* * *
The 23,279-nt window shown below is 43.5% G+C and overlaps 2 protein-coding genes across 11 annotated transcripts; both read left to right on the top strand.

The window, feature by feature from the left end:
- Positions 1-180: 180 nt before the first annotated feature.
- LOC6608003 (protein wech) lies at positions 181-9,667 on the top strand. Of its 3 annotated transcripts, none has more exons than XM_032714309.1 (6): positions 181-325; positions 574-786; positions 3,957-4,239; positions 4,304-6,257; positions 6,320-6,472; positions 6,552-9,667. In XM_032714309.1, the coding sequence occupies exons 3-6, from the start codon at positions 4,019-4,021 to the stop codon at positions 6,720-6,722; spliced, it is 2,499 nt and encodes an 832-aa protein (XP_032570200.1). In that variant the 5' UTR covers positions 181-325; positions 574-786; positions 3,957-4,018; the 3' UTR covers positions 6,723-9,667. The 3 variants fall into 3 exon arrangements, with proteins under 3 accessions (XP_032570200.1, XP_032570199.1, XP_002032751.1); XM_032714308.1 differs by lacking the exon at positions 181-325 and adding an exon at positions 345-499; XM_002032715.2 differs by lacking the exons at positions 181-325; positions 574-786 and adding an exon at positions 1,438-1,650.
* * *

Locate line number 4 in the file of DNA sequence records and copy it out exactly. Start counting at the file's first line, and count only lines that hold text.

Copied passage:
- LOC6608003 (protein wech) lies at positions 181-9,667 on the top strand. Of its 3 annotated transcripts, none has more exons than XM_032714309.1 (6): positions 181-325; positions 574-786; positions 3,957-4,239; positions 4,304-6,257; positions 6,320-6,472; positions 6,552-9,667. In XM_032714309.1, the coding sequence occupies exons 3-6, from the start codon at positions 4,019-4,021 to the stop codon at positions 6,720-6,722; spliced, it is 2,499 nt and encodes an 832-aa protein (XP_032570200.1). In that variant the 5' UTR covers positions 181-325; positions 574-786; positions 3,957-4,018; the 3' UTR covers positions 6,723-9,667. The 3 variants fall into 3 exon arrangements, with proteins under 3 accessions (XP_032570200.1, XP_032570199.1, XP_002032751.1); XM_032714308.1 differs by lacking the exon at positions 181-325 and adding an exon at positions 345-499; XM_002032715.2 differs by lacking the exons at positions 181-325; positions 574-786 and adding an exon at positions 1,438-1,650.